How slalom star Charlie Guest skied back from the brink
Four years after shattering 4 vertebrae in her back as a result of a training accident in Sweden, Alpine skier Charlie Guest was ready to quit the sport.
The Scottish star had returned to the slopes after the 2014 accident when she lost control on a slalom course, flew into a forest and landed on a boulder. Her body healed, but the exhausting cycle of building herself up to compete, then suffering bouts of excruciating back pain, had left her ready to walk away.
Charlie, 28, said, “I was fed up with being an injured athlete – it was seriously demoralising. I was really in a low place.”
After taking part in the 2018 Winter Olympics, where she placed 33 in the slalom and reached the quarter-finals of the inaugural mixed team event, she felt “mentally destroyed.” It was a sad state of affairs for an athlete who had enjoyed a prodigious career after learning to ski as a 3-year-old on a golf course near her grandparents’ house in the Scottish Highlands.
Charlie was 11 when she won a scholarship to the British Ski Academy in France. At 14 she became the first British girl to win an international children’s race and it wasn’t long before she was competing in Europe as part of the Scottish Alpine Ski Team.
Prior to the accident the then 20-year-old was flying high. She had just qualified for her first World Championships and was in world-beating form.
Then came the accident. She was forced to spend a year away from top-level competition and endure months of rehabilitation. At her lowest ebb in late 2018, Charlie was offered a lifeline. As a member of The World Class Programme – the National Lottery-funded scheme that supports British athletes who compete in funded Summer and Winter Olympics sports – she was able to access specialist treatment at a clinic in London.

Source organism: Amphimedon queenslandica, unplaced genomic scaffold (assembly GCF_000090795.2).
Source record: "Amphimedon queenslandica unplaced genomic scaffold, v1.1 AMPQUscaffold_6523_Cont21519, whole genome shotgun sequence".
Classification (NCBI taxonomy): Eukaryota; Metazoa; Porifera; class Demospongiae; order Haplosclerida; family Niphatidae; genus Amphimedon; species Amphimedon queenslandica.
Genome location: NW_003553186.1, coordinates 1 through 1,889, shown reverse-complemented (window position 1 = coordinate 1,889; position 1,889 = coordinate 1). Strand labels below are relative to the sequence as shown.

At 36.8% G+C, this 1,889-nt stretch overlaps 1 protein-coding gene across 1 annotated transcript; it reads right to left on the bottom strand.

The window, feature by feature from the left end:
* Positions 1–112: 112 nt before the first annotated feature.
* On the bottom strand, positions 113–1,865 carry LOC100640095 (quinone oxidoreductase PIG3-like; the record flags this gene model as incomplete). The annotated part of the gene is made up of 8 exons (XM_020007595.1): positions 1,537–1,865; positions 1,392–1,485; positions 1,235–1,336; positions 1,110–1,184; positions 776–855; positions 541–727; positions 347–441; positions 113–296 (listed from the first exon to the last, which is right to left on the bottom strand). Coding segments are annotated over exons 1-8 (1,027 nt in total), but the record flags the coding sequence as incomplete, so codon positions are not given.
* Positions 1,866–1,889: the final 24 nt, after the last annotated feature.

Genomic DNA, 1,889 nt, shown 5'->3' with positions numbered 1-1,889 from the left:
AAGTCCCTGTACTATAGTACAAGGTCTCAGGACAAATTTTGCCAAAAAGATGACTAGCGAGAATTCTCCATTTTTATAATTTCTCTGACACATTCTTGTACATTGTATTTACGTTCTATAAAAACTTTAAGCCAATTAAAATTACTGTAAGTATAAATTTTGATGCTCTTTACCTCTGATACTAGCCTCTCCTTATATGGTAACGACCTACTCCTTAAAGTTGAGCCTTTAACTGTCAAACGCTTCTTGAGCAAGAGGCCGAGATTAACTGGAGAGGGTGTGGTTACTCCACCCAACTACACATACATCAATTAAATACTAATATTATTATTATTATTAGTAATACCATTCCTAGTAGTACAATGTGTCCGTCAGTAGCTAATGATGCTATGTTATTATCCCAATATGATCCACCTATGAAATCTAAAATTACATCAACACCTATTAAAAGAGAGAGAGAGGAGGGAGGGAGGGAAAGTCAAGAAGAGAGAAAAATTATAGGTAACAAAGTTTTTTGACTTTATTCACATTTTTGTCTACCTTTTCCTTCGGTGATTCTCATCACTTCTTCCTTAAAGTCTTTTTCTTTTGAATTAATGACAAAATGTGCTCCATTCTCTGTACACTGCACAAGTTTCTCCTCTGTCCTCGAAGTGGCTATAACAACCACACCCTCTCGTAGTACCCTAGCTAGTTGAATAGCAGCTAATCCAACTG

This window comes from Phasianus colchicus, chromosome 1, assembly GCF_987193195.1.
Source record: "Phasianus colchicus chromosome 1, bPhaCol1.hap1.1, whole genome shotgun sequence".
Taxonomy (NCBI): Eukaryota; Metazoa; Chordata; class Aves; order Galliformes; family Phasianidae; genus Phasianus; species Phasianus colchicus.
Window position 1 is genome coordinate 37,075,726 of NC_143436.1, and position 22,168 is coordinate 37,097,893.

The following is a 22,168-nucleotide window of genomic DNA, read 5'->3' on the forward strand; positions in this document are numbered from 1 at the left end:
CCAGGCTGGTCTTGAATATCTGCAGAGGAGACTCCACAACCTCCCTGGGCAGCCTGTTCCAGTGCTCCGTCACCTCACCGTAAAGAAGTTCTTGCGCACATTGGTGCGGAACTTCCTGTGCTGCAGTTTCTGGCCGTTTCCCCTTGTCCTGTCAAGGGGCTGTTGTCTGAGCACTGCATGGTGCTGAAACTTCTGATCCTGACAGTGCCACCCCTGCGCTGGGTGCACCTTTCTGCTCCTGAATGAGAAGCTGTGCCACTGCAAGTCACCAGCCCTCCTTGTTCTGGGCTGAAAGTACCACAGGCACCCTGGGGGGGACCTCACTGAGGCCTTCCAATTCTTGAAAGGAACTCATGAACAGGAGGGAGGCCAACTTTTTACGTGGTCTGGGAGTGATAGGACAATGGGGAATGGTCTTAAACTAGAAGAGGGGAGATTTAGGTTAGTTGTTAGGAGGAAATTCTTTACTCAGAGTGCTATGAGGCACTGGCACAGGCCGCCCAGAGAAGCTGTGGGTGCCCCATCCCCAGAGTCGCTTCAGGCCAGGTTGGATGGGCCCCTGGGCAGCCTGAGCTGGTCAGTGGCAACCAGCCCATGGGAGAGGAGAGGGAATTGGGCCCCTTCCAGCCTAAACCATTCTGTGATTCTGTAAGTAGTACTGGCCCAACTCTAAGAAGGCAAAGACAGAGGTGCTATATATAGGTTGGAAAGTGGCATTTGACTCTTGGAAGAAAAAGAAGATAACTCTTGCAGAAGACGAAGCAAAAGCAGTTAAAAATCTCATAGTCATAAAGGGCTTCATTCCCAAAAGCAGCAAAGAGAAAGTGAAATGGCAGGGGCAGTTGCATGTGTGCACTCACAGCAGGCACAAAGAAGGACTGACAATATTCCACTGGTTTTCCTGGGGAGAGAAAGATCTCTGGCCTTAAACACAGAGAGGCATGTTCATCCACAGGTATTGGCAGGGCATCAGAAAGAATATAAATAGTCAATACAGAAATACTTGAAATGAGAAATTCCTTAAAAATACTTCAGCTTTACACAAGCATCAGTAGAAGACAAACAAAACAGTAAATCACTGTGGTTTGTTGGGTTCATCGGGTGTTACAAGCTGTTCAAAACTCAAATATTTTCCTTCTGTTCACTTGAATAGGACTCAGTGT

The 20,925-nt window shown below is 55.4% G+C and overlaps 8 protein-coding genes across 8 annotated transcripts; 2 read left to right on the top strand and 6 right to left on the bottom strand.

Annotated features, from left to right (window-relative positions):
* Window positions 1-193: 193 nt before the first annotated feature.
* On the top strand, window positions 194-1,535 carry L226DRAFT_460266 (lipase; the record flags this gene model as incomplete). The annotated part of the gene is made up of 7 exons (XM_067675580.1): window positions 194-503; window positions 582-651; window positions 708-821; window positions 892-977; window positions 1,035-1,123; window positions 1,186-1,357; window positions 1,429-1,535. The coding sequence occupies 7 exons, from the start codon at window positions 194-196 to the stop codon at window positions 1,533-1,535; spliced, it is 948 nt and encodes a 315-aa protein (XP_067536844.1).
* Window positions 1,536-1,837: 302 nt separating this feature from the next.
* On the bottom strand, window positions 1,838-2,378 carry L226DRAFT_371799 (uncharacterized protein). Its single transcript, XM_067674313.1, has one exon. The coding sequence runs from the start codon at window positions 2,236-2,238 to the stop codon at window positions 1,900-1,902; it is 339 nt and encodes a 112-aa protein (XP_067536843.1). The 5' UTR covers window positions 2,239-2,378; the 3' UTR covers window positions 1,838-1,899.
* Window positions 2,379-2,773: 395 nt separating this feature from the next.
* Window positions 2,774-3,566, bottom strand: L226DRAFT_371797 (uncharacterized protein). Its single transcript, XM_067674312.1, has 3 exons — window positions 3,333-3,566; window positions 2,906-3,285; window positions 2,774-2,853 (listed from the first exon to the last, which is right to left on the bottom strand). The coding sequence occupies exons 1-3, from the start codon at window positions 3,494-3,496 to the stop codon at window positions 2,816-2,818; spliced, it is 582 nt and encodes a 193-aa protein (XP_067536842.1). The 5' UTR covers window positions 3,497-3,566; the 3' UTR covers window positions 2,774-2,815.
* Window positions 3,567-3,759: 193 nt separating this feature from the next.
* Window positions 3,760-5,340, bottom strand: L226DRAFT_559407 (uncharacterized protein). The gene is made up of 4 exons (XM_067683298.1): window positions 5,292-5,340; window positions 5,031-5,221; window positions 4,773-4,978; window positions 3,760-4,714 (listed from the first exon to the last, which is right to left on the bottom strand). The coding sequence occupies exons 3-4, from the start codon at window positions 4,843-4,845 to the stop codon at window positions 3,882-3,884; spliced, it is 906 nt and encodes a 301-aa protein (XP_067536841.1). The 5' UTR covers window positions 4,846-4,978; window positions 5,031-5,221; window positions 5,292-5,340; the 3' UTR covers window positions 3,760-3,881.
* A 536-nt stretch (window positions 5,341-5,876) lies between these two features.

She said, “The physiotherapists in London treated me completely differently. On my first day, one of them said ‘how are you?’ and I broke down in tears. There was a realisation that my body had healed, but what was going on in my mind needed attention – a kind of neurological reprogramming.”
Charlie returned to competition in January 2019 fully expecting to hang up her skis at the end of the year and go to university. But something had changed. At the start of February she put in the best result for a female British skier at the World Championships; 2 weeks later she became the first British woman to win an Alpine European Cup race.
She said, “It was an incredibly quick turnaround. And it came from the mental switch that I’d made in London. Instead of seeing myself as an injured ski racer, I’d become someone who realised racing isn’t everything.”
That mindset helped her jump to 20th in the world rankings and put her university plans on hold. She has continued to improve and declared herself in great shape for the XXIV Olympic Winter Games in Beijing that start on 4th February 2022.
She said, “I’m ready. I know that on any given day, I can put down a top 15 or top 10 performance.”
Main image: Credited to GEPA pictures/Wolfgang Grebien
Additional images within the story credited to (in order of appearance): GEPA pictures/Patrick Steiner, GEPA pictures/Harald Steiner and GEPA pictures/David Geieregger
2nd February 2022
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